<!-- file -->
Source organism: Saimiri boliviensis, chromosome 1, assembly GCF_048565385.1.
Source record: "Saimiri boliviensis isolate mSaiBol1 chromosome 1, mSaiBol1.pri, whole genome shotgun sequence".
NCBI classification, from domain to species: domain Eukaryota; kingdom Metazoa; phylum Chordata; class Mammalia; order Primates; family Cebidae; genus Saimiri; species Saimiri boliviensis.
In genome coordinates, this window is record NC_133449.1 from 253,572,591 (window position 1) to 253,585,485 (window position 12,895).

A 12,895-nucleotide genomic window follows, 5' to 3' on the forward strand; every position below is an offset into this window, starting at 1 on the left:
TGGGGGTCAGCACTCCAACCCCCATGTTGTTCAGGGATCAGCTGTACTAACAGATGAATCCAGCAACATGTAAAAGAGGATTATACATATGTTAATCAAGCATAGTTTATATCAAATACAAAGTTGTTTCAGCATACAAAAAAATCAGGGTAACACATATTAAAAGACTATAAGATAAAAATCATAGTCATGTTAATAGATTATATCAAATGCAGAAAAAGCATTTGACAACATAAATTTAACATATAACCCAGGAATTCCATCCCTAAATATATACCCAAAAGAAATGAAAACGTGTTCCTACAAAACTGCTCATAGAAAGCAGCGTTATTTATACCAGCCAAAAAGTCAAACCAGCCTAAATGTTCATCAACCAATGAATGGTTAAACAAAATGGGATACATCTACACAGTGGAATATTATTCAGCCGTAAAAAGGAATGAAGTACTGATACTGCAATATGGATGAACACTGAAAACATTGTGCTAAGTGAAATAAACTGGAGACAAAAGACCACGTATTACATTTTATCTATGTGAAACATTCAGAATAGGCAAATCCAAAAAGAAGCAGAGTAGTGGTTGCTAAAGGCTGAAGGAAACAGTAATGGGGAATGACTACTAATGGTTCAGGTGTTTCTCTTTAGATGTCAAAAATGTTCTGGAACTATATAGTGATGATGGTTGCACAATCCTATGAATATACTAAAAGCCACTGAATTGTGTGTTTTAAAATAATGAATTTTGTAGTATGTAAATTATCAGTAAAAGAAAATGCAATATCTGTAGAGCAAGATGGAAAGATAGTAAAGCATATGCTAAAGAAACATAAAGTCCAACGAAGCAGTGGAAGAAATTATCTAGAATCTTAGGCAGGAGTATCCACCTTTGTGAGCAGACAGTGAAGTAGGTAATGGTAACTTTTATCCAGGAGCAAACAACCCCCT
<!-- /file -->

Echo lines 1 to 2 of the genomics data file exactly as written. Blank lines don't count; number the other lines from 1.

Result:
Source organism: Saimiri boliviensis, chromosome 1, assembly GCF_048565385.1.
Source record: "Saimiri boliviensis isolate mSaiBol1 chromosome 1, mSaiBol1.pri, whole genome shotgun sequence".